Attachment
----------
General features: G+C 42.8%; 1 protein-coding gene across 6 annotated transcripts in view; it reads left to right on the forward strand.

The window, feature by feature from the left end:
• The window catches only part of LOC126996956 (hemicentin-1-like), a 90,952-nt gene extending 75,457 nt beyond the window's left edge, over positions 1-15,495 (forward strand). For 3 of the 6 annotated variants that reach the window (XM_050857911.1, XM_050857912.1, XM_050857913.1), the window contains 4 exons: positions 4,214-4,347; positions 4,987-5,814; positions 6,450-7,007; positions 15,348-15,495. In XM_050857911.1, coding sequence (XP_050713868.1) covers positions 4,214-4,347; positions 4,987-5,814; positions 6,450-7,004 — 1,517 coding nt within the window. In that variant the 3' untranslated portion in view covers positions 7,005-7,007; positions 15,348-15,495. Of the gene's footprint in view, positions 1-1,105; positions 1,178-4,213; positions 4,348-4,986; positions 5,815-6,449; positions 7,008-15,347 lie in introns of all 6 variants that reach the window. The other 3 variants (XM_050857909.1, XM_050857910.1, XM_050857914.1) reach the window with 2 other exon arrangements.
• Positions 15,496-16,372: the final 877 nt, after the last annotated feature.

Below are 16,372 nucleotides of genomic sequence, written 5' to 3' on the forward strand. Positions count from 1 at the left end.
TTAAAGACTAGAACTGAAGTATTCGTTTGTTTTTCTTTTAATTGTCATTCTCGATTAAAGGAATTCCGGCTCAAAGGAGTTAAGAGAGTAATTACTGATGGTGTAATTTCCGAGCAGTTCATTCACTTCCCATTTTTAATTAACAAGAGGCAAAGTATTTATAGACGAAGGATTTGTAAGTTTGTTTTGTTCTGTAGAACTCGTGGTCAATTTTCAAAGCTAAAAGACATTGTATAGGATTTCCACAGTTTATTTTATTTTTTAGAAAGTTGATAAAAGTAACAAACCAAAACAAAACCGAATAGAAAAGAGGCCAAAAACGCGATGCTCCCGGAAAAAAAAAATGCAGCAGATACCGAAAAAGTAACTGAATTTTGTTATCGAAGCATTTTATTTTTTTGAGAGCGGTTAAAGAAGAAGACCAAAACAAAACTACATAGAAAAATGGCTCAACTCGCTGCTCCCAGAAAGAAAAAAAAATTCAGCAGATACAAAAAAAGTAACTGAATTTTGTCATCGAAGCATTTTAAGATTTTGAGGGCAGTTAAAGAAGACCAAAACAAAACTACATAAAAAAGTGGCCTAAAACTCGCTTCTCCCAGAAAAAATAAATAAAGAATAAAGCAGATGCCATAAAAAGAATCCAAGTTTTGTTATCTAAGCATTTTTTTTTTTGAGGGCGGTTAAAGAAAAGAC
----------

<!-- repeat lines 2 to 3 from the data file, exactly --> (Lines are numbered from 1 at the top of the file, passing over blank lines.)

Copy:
The window, feature by feature from the left end:
• The window catches only part of LOC126996956 (hemicentin-1-like), a 90,952-nt gene extending 75,457 nt beyond the window's left edge, over positions 1-15,495 (forward strand). For 3 of the 6 annotated variants that reach the window (XM_050857911.1, XM_050857912.1, XM_050857913.1), the window contains 4 exons: positions 4,214-4,347; positions 4,987-5,814; positions 6,450-7,007; positions 15,348-15,495. In XM_050857911.1, coding sequence (XP_050713868.1) covers positions 4,214-4,347; positions 4,987-5,814; positions 6,450-7,004 — 1,517 coding nt within the window. In that variant the 3' untranslated portion in view covers positions 7,005-7,007; positions 15,348-15,495. Of the gene's footprint in view, positions 1-1,105; positions 1,178-4,213; positions 4,348-4,986; positions 5,815-6,449; positions 7,008-15,347 lie in introns of all 6 variants that reach the window. The other 3 variants (XM_050857909.1, XM_050857910.1, XM_050857914.1) reach the window with 2 other exon arrangements.